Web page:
National Domestic Violence Awareness Month (DVAM) is a time for advocates, survivors and their families to remember those that have lost their lives to domestic violence, to celebrate and support those that have survived, and to connect with others in a way that re-energizes us to continue working to end violence and abuse in intimate relationships. Through its Domestic Violence Awareness Project, the NRCDV seeks to make commemorating this national observance easier to manage for advocates working in programs with varying levels of capacity. Tools are provided to assist those seeking to engage the media, with key talking points forms on various topics and tips on how to build long term relationships with the media to help spread our message of #NOMORE domestic violence and sexual assault. For those needing help with eye-catching artwork, flyers, and awareness month logos, several easy-to-download graphics and templates are available—in English, Spanish, and Vietnamese. If you’re unsure of what type of event to hold, it’s not too late to review our easy-to-follow, instructional campaign handouts; learn how to organize a meaningful and impactful event no matter how brief your planning period may be. Or check our DVAM events database for more ideas. You can also access a variety of free, high-quality materials to educate the public and increase awareness of domestic violence by sharing our eLearning module, Domestic Violence: Understanding the Basics, or by purchasing low-cost posters and novelty items from our online store. Join us for the 4th Annual National Call of Unity, being held on Tuesday, October 1st at 3:00pm Eastern. Check the flyer for more details!
Advocates working to end domestic and sexual violence have long recognized the importance of relationships. Reaching out and working with individuals, groups, and systems has been a hallmark of our social change efforts. As we move forward, we strive to enhance our programs’ accessibility, diversity, and service to traditionally marginalized communities. And we deepen our understanding of the importance of fostering relationships with collaborative partners outside of the sexual and domestic violence field. Resources highlighted in this eNewsletter offer strategies for effective relationship building to reach a variety of underserved communities and strengthen our partnerships with those who work towards similar goals: peace, equality, and justice.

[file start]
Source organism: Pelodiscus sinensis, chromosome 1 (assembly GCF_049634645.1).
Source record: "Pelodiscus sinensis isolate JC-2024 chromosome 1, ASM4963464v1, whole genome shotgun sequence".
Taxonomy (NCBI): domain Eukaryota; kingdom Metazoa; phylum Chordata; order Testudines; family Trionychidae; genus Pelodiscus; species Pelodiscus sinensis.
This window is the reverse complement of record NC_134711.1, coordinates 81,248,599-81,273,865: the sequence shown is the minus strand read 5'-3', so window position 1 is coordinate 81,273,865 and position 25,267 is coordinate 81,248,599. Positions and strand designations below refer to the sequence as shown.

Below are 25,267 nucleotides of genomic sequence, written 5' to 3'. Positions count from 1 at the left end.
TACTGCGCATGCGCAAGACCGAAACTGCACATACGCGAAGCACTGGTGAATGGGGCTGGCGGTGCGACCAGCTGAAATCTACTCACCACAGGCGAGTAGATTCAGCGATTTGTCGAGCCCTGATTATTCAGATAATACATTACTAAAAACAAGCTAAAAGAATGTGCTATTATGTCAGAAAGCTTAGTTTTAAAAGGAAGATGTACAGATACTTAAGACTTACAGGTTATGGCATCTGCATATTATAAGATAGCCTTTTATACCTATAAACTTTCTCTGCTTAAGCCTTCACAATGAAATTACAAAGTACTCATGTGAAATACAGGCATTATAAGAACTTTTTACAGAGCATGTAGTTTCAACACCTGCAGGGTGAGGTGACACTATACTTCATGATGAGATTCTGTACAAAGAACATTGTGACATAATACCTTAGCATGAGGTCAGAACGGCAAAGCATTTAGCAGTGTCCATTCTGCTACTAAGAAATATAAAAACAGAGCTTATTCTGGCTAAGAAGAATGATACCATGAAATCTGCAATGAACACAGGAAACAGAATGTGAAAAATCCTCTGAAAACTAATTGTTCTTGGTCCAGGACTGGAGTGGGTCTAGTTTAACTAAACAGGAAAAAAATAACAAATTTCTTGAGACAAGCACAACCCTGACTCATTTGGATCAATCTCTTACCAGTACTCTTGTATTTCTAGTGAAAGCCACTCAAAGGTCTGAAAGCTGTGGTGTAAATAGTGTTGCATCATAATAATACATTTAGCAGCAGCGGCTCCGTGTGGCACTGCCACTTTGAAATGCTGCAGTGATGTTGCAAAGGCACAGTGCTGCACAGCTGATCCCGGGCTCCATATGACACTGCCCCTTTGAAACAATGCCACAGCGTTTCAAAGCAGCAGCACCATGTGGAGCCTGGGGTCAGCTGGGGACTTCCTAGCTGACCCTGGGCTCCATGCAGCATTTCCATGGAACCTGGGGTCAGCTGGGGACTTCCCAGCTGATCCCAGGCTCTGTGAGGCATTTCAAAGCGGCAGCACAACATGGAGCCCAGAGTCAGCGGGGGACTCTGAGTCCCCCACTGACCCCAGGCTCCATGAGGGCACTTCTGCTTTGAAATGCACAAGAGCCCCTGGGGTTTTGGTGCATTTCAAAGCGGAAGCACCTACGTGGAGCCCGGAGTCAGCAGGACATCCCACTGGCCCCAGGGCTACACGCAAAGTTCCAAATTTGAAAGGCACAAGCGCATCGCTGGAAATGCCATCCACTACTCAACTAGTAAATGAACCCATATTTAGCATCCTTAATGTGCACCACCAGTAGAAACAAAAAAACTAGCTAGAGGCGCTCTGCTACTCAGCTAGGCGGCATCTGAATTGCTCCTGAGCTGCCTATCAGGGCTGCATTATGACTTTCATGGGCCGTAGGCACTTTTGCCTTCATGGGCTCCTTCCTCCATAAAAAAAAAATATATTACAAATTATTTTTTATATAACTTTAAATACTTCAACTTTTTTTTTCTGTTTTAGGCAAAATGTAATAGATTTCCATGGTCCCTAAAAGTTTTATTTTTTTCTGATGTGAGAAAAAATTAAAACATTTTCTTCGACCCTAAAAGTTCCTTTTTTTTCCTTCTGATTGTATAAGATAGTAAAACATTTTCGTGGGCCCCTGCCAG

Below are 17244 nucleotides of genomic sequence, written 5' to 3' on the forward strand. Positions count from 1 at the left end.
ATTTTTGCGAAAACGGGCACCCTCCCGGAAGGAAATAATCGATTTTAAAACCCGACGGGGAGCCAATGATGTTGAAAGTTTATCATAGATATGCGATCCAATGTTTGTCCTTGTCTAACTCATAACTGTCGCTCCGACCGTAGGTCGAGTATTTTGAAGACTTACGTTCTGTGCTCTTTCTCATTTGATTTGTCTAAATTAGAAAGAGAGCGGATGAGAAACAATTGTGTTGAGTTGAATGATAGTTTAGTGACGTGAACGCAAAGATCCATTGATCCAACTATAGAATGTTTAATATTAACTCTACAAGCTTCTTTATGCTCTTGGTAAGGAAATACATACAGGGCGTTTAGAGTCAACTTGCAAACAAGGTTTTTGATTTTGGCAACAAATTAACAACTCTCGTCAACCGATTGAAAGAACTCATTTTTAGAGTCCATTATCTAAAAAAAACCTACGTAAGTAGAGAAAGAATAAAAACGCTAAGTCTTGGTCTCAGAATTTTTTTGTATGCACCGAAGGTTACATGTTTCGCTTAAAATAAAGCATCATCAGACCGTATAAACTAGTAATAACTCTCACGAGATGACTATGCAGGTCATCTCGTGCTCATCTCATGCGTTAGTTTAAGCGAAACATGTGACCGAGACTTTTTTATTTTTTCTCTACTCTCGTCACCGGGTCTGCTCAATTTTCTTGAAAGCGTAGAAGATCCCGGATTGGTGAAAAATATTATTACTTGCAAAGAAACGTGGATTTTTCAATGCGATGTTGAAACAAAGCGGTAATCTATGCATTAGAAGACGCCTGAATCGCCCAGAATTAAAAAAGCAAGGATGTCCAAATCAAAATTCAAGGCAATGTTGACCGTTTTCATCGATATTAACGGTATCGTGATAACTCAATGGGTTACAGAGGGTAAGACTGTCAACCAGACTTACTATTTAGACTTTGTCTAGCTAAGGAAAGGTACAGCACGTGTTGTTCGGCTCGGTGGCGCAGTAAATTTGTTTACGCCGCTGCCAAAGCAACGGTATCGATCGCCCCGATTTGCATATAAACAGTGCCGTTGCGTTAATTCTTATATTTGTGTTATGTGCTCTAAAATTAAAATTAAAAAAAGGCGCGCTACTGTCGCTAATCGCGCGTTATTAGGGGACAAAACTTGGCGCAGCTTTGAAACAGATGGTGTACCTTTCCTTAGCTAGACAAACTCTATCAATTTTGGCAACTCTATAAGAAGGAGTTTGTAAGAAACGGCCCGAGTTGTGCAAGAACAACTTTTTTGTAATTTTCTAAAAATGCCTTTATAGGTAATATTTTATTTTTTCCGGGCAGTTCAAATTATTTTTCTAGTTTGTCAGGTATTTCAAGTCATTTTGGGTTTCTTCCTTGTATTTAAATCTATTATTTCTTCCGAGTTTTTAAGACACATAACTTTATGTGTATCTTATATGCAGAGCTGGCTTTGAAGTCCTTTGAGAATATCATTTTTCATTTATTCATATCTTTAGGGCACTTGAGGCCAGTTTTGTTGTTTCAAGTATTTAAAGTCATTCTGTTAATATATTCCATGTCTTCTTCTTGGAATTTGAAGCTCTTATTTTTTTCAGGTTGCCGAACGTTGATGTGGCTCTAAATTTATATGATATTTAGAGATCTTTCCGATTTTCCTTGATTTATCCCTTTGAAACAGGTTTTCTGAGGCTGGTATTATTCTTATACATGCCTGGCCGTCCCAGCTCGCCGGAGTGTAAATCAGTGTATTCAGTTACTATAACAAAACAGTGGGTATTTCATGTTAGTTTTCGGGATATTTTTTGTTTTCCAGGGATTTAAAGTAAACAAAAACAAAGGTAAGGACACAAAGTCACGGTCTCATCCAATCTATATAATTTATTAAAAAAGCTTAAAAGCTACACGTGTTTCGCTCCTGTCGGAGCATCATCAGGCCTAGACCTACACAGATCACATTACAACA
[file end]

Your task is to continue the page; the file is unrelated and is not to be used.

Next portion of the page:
No matter the challenges we face, caring for our children must always be our first task.” – President Barack Obama (March 2013)
For Sexual Assault Assault Awareness Month, use your voice to build brighter futures for the children in your life. Open yourself up to questions and conversations about healthy sexuality by talking early, talking often, and doing your part to prevent sexual violence:
It’s not enough for us to know these issues. Our work as advocates compels us to reach farther – to share the message that violence is preventable and model how to make it happen. This eNewsletter highlights opportunities that can serve as catalysts for social change. It’s up to you to pay the message forward.
Continuum of Evidence: The proof is in the pudding!
Why do we do what we do?
How do we know we are making a difference?
What does our experience tell us about what works?
Advocates are increasingly being asked to identify and integrate evidence-based practice into their programs. At the same time, practice-based evidence is gaining credibility and validity in the research arena. Both pieces are important to ensuring that our services are innovative, culturally-responsive, and best meeting the needs of survivors and their families. The highlighted resources in this issue explore the importance of evidence to our work.
Notice of Federal Funding and Federal Disclaimer: This website is funded through grant #90EV0410 from the U.S. Department of Health and Human Services, Administration for Children and Families, Family and Youth Services Bureau, Family Violence Prevention and Services Program. Neither the U.S. Department of Health and Human Services nor any of its components operate, control, are responsible for, or necessarily endorse this website including, without limitation, its content, technical infrastructure, and policies, and any services or tools provided. For over 15 years, this website received support from the National Center on Injury Prevention and Control/Centers for Disease Control and Prevention (NCIPC/CDC) (NCIPC/CDC).
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